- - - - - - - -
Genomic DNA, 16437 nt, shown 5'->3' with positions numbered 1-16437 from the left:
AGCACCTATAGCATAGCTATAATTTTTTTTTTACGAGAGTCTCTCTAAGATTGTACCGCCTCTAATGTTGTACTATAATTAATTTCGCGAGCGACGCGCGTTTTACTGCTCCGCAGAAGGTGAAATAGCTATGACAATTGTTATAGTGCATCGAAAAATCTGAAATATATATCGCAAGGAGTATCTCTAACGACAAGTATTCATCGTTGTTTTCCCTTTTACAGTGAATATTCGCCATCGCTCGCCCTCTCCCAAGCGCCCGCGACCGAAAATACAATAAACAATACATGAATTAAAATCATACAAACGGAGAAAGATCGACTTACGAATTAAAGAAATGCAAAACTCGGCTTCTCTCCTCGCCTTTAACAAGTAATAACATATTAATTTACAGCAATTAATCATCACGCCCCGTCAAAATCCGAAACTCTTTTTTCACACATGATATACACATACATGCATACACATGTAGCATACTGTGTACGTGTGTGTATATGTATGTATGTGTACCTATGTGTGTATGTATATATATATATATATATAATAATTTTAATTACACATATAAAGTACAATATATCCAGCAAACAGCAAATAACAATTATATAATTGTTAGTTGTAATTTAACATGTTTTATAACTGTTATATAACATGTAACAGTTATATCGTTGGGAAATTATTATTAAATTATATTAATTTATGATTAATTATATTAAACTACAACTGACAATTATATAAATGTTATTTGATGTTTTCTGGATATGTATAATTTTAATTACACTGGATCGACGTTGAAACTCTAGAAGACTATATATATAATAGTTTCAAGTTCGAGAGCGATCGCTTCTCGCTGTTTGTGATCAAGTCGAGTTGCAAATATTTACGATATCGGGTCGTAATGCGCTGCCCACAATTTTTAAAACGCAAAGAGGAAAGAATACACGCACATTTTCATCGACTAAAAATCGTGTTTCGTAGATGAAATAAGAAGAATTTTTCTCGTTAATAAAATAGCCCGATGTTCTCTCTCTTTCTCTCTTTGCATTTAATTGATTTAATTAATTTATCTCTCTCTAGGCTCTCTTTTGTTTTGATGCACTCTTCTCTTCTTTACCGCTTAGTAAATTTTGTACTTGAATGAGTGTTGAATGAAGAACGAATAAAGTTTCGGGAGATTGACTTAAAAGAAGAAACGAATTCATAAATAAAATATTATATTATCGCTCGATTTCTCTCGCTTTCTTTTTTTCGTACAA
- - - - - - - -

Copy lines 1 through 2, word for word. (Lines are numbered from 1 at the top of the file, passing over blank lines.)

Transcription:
Genomic DNA, 16437 nt, shown 5'->3' with positions numbered 1-16437 from the left:
AGCACCTATAGCATAGCTATAATTTTTTTTTTACGAGAGTCTCTCTAAGATTGTACCGCCTCTAATGTTGTACTATAATTAATTTCGCGAGCGACGCGCGTTTTACTGCTCCGCAGAAGGTGAAATAGCTATGACAATTGTTATAGTGCATCGAAAAATCTGAAATATATATCGCAAGGAGTATCTCTAACGACAAGTATTCATCGTTGTTTTCCCTTTTACAGTGAATATTCGCCATCGCTCGCCCTCTCCCAAGCGCCCGCGACCGAAAATACAATAAACAATACATGAATTAAAATCATACAAACGGAGAAAGATCGACTTACGAATTAAAGAAATGCAAAACTCGGCTTCTCTCCTCGCCTTTAACAAGTAATAACATATTAATTTACAGCAATTAATCATCACGCCCCGTCAAAATCCGAAACTCTTTTTTCACACATGATATACACATACATGCATACACATGTAGCATACTGTGTACGTGTGTGTATATGTATGTATGTGTACCTATGTGTGTATGTATATATATATATATATATAATAATTTTAATTACACATATAAAGTACAATATATCCAGCAAACAGCAAATAACAATTATATAATTGTTAGTTGTAATTTAACATGTTTTATAACTGTTATATAACATGTAACAGTTATATCGTTGGGAAATTATTATTAAATTATATTAATTTATGATTAATTATATTAAACTACAACTGACAATTATATAAATGTTATTTGATGTTTTCTGGATATGTATAATTTTAATTACACTGGATCGACGTTGAAACTCTAGAAGACTATATATATAATAGTTTCAAGTTCGAGAGCGATCGCTTCTCGCTGTTTGTGATCAAGTCGAGTTGCAAATATTTACGATATCGGGTCGTAATGCGCTGCCCACAATTTTTAAAACGCAAAGAGGAAAGAATACACGCACATTTTCATCGACTAAAAATCGTGTTTCGTAGATGAAATAAGAAGAATTTTTCTCGTTAATAAAATAGCCCGATGTTCTCTCTCTTTCTCTCTTTGCATTTAATTGATTTAATTAATTTATCTCTCTCTAGGCTCTCTTTTGTTTTGATGCACTCTTCTCTTCTTTACCGCTTAGTAAATTTTGTACTTGAATGAGTGTTGAATGAAGAACGAATAAAGTTTCGGGAGATTGACTTAAAAGAAGAAACGAATTCATAAATAAAATATTATATTATCGCTCGATTTCTCTCGCTTTCTTTTTTTCGTACAA